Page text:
South-Western College Publishing - Economics  
In California, Tradeoff Between Fishing Livelihood and Fish Survival is Hot Topic
Topic Environment and the Economy
Key Words porpoise, fishing net, fishing ban, Mexico, California,
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Reference ID: A159211916

News Story The Vaquita, a porpoise that lives in the ocean waters between California and Mexico is facing extinction from fishermen's nets. Environmental groups want to help, but local fishermen don't want to see the end of their livelihood.

Biologists estimate that only about 400 Vaquita exist, and that number is very tenuous, since females only have one calf every two years. Environmentalists argue that the vaquita are dying because they are being trapped in nets designed to catch other fish and shrimp. This has happened before; in 1993, the Mexican government declared a portion of the waters off-limits to fishing with nets. Environmentalists are calling for a greater ban on fishing with nets, wider than the current 673 mile sanctuary for the Vaquita.

But rather than leaving the fishers out in the cold, activists suggest a buyout. A $50 million trust fund could be set up to provide payments to the fishers so that they may continue to live, and find employment elsewhere outside of fishing. At this point, tourism exists in this part of California and Mexico, but it is not a significant industry. This is an application of the famous Coase Theorem, which argued that such payments could help compensate for lost activity: in this case, environmental activists are compensating fishers for their lost income from fishing.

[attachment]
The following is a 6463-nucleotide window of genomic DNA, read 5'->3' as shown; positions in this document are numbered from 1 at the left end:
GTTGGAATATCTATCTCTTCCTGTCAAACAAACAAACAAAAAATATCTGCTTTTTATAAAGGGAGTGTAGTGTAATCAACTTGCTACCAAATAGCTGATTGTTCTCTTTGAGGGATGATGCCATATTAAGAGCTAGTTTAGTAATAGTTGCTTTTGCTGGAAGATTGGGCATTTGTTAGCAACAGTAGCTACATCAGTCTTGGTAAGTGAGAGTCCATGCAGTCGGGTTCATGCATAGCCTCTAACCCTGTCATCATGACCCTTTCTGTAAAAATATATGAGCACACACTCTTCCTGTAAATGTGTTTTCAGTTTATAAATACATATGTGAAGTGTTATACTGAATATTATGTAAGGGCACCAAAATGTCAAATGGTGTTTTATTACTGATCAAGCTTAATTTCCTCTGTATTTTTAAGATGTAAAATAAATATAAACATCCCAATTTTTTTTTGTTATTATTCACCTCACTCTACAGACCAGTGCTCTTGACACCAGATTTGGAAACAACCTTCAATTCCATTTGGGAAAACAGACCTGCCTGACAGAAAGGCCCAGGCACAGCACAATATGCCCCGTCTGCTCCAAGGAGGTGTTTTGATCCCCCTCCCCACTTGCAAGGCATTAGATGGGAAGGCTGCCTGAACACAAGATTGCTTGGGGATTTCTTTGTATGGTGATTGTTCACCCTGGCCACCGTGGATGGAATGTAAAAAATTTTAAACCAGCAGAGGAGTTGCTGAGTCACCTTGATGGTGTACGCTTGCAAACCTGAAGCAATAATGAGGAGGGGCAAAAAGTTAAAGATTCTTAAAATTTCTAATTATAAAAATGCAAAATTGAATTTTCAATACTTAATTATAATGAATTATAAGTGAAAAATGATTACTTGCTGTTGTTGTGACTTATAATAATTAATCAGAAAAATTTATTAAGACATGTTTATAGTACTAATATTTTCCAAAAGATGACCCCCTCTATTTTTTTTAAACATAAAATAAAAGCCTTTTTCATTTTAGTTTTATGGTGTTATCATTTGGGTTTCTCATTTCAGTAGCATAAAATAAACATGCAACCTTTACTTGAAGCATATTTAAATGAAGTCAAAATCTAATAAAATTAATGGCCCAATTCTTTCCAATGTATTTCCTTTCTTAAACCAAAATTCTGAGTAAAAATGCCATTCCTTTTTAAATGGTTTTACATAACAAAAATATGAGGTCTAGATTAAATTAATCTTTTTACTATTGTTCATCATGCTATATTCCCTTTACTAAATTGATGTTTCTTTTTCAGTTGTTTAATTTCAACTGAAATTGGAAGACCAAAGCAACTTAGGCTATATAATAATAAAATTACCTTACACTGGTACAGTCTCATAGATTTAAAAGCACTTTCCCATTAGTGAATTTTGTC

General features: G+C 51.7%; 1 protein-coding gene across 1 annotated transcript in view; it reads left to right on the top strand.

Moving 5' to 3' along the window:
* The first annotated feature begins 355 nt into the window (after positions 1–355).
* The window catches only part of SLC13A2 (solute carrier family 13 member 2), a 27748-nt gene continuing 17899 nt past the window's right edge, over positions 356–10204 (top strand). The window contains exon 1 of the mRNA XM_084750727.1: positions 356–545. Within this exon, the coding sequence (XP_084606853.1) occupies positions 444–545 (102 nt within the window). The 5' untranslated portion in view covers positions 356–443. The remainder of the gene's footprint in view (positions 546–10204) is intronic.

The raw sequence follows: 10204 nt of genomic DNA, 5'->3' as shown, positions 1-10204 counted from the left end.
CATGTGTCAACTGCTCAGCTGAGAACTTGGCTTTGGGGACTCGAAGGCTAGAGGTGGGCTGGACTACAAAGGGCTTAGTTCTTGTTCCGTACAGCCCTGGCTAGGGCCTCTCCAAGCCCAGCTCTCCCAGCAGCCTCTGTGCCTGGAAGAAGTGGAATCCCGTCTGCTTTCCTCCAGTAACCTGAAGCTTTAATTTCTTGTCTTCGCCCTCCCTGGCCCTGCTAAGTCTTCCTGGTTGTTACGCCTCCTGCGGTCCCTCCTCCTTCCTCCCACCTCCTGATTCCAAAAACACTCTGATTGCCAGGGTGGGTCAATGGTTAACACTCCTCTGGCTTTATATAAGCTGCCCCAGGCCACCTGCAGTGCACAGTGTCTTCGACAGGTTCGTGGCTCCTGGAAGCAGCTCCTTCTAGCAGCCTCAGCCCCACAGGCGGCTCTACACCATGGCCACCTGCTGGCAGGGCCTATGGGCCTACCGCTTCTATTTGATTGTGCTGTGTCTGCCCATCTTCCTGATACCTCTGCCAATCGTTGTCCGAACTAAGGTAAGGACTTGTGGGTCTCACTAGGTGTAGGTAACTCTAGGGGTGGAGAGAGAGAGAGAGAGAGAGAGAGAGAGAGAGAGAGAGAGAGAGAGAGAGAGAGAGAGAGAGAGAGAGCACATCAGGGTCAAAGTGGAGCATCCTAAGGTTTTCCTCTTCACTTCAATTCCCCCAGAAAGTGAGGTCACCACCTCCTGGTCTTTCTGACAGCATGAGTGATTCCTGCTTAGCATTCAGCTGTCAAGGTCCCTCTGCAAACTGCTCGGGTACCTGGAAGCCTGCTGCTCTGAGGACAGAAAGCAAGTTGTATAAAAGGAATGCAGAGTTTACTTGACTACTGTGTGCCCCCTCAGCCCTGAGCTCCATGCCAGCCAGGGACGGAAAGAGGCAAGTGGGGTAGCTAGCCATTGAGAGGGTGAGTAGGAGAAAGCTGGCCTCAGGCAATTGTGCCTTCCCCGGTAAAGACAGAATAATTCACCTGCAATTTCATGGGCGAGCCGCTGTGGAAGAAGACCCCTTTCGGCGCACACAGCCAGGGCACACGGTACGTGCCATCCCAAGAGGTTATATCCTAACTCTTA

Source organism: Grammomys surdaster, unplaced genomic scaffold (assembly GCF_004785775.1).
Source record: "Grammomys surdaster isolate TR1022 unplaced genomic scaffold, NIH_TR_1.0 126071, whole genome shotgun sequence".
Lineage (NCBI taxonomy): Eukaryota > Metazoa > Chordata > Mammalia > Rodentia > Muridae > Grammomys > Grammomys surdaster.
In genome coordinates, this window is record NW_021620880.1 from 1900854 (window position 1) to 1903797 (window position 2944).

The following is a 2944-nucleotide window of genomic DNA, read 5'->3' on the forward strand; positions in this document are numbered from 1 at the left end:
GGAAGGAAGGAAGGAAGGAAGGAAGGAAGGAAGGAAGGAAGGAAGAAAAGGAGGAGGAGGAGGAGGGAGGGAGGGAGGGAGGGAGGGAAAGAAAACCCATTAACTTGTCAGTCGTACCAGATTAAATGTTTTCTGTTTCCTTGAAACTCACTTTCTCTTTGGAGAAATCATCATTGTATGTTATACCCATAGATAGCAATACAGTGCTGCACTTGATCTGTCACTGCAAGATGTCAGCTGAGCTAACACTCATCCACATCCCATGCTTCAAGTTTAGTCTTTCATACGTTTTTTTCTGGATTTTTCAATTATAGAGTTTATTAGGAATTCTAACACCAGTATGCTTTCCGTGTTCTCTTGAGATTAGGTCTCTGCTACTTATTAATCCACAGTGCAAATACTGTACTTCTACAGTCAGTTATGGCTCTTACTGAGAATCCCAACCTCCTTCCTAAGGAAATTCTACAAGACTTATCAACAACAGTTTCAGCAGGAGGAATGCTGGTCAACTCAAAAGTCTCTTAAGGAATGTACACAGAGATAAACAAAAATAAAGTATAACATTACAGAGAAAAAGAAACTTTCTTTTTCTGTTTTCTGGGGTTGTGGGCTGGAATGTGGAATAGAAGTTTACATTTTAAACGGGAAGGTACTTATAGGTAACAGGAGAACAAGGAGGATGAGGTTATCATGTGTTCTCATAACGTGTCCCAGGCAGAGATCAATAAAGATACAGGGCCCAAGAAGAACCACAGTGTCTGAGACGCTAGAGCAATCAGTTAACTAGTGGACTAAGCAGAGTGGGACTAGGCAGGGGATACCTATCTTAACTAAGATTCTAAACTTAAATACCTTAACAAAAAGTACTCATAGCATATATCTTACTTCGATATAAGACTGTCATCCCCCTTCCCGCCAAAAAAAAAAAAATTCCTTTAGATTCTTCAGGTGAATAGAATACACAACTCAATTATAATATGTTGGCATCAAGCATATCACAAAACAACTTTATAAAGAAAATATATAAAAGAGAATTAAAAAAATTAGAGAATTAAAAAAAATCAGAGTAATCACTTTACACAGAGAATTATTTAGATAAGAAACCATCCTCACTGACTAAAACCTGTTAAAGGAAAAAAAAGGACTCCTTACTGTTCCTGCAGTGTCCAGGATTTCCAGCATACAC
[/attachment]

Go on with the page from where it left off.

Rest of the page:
The porpoises live and eat at roughly the point where the Colorado River flows out into the ocean. Some fishers point to the damming of the Colorado River further north as the reason behind the death of the porpoises, as the reduced river water reduces the amount of food that comes through for the porpoises.

But that doesn't change the fact that the fishers will have to change their lifestyle to which they've become accustomed.

Discussion Questions:
1. What does it mean that this is an example of the "tragedy of the commons"?
2. Because of the death of porpoises in the capture of fish for sale, a distinction between private marginal cost and social marginal cost is made here. Draw a graph of the market for fishing, including the capture of porpoises as an external cost.
3. Does the extension of the no-fishing sanctuary solve the problem of the commons? Why or why not?
Multiple Choice/True False Questions:
1. True/False. The deaths of porpoises can be considered an external cost of fishing for shrimp.

2. Assuming that fishing in these waters is an example of a common property resource, then the amount of private fishing done is -------- relative to the socially optimal level of fishing.
  1. Too high
  2. Too low
  3. The same as
  4. More elastic
3. Because of the presence of an external cost, then ----- is greater than ------.
  1. Private marginal cost; social marginal cost
  2. Social marginal cost; private marginal cost
  3. Private marginal cost; private marginal benefit
  4. Social marginal cost; social marginal benefit
Source McKinley, James C, Jr. "Vaquita Porpoise, and a Way of Life, Face Extinction." The New York Times. 13 February 2007.
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